Travel Insurance Does Not Prevent You From Having to Pay Out of Pocket

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The reality of Outpatient claims abroad

Nobody expects their vacation to be interrupted by a medical emergency. The majority of Travel Insurance claims are for relatively minor outpatient issues such as allergic reactions, colds, open wounds or a broken bone. Be prepared to pay for these outpatient treatments upfront.

Travel Insurance policies often promise to take care of any bills you incur while abroad. In reality, no insurance plan pays out any money without making sure that you have a valid insurance policy, that you are eligible, and that you do not fall into any of the policy's exclusions.

Now imagine you are a doctor's office in Spain. Would not you rather have an immediate payment from the patient than wait for some overseas company to hopefully send you a check? Of course you would, which is why your insurance company will have a hard time convincing the service provider to do otherwise.

What you can do to prevent nasty surprises and speed up the claims process

Before you purchase or right after you purchase any Travel Emergency plan, take 20 minutes to read the policy wording! You will find that most of it is self explanatory. Highlight the things you are not clear about and call your insurance provider. It is the job of your insurance agent to translate the insurance language into simple examples.

Write down what the insurance will need from you to confirm whether or not your claim is payable. For example take a copy of your insurance certificate and policy wording with you. Some plans require you to prove your dates of travel, so if you have traveled by air, make sure to hang on to your boarding pass stub (as a copy of your reservation does not mean that you actually traveled that day).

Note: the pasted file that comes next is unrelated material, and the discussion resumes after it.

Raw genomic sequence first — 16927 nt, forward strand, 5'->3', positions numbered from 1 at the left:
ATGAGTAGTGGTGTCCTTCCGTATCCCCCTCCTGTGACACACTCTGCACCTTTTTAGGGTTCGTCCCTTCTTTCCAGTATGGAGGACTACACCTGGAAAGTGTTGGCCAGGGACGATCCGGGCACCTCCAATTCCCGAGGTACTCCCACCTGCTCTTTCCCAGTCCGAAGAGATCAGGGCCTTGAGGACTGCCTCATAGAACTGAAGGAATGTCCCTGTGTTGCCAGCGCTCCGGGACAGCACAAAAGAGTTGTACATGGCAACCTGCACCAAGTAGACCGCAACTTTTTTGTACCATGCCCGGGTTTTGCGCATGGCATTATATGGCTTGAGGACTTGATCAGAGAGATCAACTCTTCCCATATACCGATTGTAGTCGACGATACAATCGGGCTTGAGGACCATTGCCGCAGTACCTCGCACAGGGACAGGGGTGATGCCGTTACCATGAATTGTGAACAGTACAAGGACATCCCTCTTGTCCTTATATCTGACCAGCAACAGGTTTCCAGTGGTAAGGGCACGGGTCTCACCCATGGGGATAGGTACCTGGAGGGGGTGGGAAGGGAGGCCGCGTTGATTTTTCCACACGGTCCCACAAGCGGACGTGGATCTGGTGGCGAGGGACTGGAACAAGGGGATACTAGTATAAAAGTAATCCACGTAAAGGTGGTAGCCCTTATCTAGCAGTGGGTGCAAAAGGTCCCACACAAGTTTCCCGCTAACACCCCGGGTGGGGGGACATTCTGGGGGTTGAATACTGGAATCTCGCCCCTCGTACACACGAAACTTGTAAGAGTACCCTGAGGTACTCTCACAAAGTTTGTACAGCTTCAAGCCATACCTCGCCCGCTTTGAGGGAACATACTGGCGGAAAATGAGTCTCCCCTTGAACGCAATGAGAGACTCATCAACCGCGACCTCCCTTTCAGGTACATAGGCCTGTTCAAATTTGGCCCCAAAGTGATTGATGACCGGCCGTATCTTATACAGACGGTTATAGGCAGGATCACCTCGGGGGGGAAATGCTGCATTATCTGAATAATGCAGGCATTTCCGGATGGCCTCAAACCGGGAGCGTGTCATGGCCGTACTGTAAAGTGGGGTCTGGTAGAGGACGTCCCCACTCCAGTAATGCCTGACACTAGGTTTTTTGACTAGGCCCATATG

If you leave by car, purchase an item on your credit card before you leave the country. That way you have proof that you have not been travelling longer than allowed. Do the same thing the moment you arrive back into your home country.

Make sure you have your family physician's information with you. Most travel policies have a pre-existing condition exclusion which will require review of your past medical history.

If you do end up paying out pocket, you will need to provide an adequate receipt. Depending on the country you are visiting, the locally issued receipts may not be good enough for your insurance company. Double check with your insurance provider beforehand what information needs to be on the receipt for it to be accepted in case of a claim.

Safe Travels!



Source by Anne Stiehl